A diplomatic spat has evolved between Russia and Norway over the visit by Russia's deputy prime minister to the Svalbard archipelago. He is one of the 150 individuals banned over Russia's role in the Ukraine conflict.
Norway says it has demanded that Moscow explain the visit by Dmitriy Rogozin, calling it "regrettable."
This spring Norway took the step of "clearly informing the Russian embassy in Oslo that people on the blacklist were not welcome in Svalbard," said foreign ministry spokesman, Frode Overland Andersen.
Rogozin is among around 150 Russians and Ukrainians placed under an EU travel ban over the Ukraine crisis. Norway is not an EU member, but has aligned itself with the bloc's sanctions against Russia.
Rogozin landed in Svalbard on a direct flight from Russia on Saturday and promptly used Twitter to announce his arrival.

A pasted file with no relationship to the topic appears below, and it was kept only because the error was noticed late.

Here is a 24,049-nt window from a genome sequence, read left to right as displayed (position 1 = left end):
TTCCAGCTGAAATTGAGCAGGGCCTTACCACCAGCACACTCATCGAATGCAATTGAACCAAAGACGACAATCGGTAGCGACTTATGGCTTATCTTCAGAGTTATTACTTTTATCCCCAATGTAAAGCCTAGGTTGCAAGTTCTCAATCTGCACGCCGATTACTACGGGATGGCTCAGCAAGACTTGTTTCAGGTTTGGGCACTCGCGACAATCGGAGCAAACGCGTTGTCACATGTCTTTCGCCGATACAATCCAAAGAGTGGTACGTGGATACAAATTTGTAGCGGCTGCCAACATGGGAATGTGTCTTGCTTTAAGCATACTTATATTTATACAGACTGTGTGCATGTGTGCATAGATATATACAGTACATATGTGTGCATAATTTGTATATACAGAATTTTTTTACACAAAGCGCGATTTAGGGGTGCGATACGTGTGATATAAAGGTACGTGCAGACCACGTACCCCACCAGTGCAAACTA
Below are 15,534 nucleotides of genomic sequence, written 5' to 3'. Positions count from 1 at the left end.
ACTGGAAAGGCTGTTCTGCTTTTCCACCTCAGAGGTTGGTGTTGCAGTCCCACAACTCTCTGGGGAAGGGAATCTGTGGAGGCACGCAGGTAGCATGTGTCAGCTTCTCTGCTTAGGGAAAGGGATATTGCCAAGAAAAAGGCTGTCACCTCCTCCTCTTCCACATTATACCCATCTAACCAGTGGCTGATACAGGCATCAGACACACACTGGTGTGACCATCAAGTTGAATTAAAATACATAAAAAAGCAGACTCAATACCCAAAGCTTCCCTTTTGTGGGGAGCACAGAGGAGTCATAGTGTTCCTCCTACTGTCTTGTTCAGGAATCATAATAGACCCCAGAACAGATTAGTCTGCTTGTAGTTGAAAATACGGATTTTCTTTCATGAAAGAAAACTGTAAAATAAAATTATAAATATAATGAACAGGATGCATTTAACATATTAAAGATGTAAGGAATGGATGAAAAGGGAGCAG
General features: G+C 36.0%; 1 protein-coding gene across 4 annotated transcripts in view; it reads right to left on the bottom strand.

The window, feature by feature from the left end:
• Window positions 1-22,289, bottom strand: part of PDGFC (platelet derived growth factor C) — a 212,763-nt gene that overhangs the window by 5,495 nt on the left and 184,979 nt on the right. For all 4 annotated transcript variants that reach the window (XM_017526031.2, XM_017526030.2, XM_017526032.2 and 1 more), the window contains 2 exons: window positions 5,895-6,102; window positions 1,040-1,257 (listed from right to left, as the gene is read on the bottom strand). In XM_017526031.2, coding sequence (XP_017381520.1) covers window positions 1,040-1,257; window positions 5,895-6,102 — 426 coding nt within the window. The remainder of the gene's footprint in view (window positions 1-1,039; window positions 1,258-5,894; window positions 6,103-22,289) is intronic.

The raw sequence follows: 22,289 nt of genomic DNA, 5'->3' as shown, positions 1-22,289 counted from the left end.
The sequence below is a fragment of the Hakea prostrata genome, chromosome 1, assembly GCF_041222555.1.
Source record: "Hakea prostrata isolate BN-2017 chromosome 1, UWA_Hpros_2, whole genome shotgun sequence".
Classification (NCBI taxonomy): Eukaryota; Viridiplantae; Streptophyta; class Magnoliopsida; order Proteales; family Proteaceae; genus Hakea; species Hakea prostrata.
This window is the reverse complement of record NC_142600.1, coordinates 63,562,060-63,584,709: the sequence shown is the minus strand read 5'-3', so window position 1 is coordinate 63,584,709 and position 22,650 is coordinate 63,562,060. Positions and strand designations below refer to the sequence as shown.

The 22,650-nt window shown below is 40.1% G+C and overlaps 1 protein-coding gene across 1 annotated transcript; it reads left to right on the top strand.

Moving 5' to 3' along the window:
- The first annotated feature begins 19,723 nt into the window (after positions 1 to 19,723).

"Our Station-2015. Anniversary of the 'Battle on the Ice' on Lake Chudskoe. But it's all quiet and as planned," wrote the Russian deputy prime minister.
Although Svalbard falls under Norwegian sovereignty, access to the archipelago is governed by a separate international treaty which allows everyone access.
The "Svalbard Treaty" of 1920, following World War One, allows all signatory countries equal rights to exploit natural resources there.
Russia has a coal mining settlement in Svalbard called Barentsburg, named after a Dutch explorer. It has been conducting mining operations since 1932 and maintains a consulate in Barentsburg, which is the northernmost diplomatic mission in the world.
Following Rogozin's trip the Norwegian government has now announced considering "reinforcing measures for travel to Svalbard."
rg/jil (AFP, AP)